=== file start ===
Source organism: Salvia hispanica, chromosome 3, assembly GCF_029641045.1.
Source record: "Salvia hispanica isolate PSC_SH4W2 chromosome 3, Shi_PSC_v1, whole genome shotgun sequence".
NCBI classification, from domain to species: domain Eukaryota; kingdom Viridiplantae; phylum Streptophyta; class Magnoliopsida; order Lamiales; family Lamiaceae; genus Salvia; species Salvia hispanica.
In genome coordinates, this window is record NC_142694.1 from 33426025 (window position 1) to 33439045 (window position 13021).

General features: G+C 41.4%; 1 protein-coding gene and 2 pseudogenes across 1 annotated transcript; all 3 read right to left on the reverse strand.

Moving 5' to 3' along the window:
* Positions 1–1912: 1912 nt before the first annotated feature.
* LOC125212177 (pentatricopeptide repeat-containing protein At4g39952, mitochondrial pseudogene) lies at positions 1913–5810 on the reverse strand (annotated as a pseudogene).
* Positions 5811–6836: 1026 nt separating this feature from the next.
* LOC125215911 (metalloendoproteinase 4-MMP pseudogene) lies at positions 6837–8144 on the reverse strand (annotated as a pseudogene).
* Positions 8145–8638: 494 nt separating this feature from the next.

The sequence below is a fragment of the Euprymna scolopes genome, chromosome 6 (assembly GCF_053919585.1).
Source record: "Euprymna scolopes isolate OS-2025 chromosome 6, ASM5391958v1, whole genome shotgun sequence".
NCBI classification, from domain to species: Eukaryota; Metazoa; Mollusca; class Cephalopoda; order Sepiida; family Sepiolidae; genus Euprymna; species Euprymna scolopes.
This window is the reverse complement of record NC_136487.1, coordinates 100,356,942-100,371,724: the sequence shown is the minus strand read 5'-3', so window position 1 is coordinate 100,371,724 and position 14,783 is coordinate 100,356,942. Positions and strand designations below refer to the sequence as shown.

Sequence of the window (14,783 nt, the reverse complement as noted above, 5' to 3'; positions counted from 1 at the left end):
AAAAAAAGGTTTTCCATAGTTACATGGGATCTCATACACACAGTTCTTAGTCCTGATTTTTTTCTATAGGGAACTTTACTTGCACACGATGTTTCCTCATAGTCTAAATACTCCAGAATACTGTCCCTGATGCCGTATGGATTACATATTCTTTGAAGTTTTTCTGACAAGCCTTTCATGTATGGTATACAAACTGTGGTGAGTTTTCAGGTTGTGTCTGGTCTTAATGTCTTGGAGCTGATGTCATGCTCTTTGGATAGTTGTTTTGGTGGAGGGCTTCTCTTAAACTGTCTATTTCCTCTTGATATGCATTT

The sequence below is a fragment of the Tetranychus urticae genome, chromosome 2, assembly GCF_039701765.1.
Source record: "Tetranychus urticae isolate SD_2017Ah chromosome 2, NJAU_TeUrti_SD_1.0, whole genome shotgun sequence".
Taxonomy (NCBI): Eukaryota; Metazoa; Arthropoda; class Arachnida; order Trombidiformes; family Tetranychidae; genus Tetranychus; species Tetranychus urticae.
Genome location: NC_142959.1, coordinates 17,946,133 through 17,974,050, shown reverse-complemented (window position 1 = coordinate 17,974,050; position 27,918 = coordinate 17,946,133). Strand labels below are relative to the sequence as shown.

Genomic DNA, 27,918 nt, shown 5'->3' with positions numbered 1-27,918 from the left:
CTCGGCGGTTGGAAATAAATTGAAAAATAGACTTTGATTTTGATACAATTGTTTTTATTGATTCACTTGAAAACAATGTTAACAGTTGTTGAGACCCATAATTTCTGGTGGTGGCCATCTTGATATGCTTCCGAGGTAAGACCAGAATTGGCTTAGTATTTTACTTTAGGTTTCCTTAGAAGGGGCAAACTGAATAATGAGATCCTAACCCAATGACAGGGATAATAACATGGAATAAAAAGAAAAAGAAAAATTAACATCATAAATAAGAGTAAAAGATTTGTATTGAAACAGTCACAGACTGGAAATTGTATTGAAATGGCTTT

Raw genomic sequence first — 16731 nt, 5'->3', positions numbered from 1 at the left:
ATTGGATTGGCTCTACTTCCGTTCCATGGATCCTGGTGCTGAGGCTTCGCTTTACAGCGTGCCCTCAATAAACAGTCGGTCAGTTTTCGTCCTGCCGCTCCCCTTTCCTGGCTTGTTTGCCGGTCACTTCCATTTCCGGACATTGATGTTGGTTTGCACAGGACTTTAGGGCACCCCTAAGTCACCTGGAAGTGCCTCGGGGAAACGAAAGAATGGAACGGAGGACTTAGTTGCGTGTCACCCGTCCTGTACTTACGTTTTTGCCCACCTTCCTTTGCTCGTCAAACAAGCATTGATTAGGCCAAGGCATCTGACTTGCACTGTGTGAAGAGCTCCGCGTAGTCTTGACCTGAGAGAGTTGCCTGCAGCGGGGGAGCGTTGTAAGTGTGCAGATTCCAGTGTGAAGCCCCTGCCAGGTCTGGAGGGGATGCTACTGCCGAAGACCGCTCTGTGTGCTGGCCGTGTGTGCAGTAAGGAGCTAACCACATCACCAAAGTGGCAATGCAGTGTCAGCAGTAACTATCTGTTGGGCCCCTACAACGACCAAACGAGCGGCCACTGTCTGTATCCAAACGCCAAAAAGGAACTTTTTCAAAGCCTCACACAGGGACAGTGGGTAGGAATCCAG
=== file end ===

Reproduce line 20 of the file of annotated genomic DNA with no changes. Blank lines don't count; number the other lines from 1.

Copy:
Taxonomy (NCBI): Eukaryota; Metazoa; Arthropoda; class Arachnida; order Trombidiformes; family Tetranychidae; genus Tetranychus; species Tetranychus urticae.